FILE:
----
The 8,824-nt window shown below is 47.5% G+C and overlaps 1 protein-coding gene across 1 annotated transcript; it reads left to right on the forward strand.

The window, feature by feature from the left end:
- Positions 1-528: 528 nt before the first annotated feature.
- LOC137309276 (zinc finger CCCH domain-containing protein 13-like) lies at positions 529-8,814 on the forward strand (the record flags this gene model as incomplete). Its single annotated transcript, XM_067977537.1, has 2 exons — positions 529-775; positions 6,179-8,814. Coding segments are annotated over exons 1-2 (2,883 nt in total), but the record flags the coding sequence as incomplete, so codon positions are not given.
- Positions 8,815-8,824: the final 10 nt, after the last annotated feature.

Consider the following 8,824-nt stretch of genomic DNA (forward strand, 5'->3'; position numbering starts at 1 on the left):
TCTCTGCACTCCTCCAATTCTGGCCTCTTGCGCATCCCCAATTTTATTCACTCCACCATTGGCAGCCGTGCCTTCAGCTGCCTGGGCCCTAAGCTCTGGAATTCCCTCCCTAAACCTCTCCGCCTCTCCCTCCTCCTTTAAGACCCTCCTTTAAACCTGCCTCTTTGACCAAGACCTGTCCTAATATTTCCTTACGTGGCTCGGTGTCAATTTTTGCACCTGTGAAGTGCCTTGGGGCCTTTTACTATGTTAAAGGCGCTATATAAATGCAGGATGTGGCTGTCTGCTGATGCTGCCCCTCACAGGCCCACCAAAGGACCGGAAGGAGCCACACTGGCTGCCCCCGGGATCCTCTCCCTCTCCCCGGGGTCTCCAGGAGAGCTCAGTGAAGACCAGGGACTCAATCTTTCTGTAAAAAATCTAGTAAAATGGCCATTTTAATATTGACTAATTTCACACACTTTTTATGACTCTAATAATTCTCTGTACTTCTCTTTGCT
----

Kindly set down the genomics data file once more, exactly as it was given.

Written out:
The 8,824-nt window shown below is 47.5% G+C and overlaps 1 protein-coding gene across 1 annotated transcript; it reads left to right on the forward strand.

The window, feature by feature from the left end:
- Positions 1-528: 528 nt before the first annotated feature.
- LOC137309276 (zinc finger CCCH domain-containing protein 13-like) lies at positions 529-8,814 on the forward strand (the record flags this gene model as incomplete). Its single annotated transcript, XM_067977537.1, has 2 exons — positions 529-775; positions 6,179-8,814. Coding segments are annotated over exons 1-2 (2,883 nt in total), but the record flags the coding sequence as incomplete, so codon positions are not given.
- Positions 8,815-8,824: the final 10 nt, after the last annotated feature.

Consider the following 8,824-nt stretch of genomic DNA (forward strand, 5'->3'; position numbering starts at 1 on the left):
TCTCTGCACTCCTCCAATTCTGGCCTCTTGCGCATCCCCAATTTTATTCACTCCACCATTGGCAGCCGTGCCTTCAGCTGCCTGGGCCCTAAGCTCTGGAATTCCCTCCCTAAACCTCTCCGCCTCTCCCTCCTCCTTTAAGACCCTCCTTTAAACCTGCCTCTTTGACCAAGACCTGTCCTAATATTTCCTTACGTGGCTCGGTGTCAATTTTTGCACCTGTGAAGTGCCTTGGGGCCTTTTACTATGTTAAAGGCGCTATATAAATGCAGGATGTGGCTGTCTGCTGATGCTGCCCCTCACAGGCCCACCAAAGGACCGGAAGGAGCCACACTGGCTGCCCCCGGGATCCTCTCCCTCTCCCCGGGGTCTCCAGGAGAGCTCAGTGAAGACCAGGGACTCAATCTTTCTGTAAAAAATCTAGTAAAATGGCCATTTTAATATTGACTAATTTCACACACTTTTTATGACTCTAATAATTCTCTGTACTTCTCTTTGCT